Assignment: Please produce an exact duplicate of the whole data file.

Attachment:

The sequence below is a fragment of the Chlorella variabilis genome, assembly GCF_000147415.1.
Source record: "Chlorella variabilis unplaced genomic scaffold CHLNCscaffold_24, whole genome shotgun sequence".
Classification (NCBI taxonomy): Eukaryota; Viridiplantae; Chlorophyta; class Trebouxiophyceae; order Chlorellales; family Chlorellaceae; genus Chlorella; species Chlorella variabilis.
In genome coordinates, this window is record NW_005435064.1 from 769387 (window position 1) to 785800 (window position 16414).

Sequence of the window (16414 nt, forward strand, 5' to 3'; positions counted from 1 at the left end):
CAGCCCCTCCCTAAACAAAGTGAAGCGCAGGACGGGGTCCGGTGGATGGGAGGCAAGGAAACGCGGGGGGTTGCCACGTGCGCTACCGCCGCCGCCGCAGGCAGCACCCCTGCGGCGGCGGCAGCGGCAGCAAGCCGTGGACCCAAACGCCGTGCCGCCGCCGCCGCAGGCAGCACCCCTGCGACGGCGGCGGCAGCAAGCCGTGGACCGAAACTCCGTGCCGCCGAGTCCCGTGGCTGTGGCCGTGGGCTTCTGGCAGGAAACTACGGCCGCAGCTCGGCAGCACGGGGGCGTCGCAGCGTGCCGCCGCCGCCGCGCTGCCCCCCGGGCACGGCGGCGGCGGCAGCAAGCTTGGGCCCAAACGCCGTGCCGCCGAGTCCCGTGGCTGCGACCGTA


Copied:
The sequence below is a fragment of the Chlorella variabilis genome, assembly GCF_000147415.1.
Source record: "Chlorella variabilis unplaced genomic scaffold CHLNCscaffold_24, whole genome shotgun sequence".
Classification (NCBI taxonomy): Eukaryota; Viridiplantae; Chlorophyta; class Trebouxiophyceae; order Chlorellales; family Chlorellaceae; genus Chlorella; species Chlorella variabilis.
In genome coordinates, this window is record NW_005435064.1 from 769387 (window position 1) to 785800 (window position 16414).

Sequence of the window (16414 nt, forward strand, 5' to 3'; positions counted from 1 at the left end):
CAGCCCCTCCCTAAACAAAGTGAAGCGCAGGACGGGGTCCGGTGGATGGGAGGCAAGGAAACGCGGGGGGTTGCCACGTGCGCTACCGCCGCCGCCGCAGGCAGCACCCCTGCGGCGGCGGCAGCGGCAGCAAGCCGTGGACCCAAACGCCGTGCCGCCGCCGCCGCAGGCAGCACCCCTGCGACGGCGGCGGCAGCAAGCCGTGGACCGAAACTCCGTGCCGCCGAGTCCCGTGGCTGTGGCCGTGGGCTTCTGGCAGGAAACTACGGCCGCAGCTCGGCAGCACGGGGGCGTCGCAGCGTGCCGCCGCCGCCGCGCTGCCCCCCGGGCACGGCGGCGGCGGCAGCAAGCTTGGGCCCAAACGCCGTGCCGCCGAGTCCCGTGGCTGCGACCGTA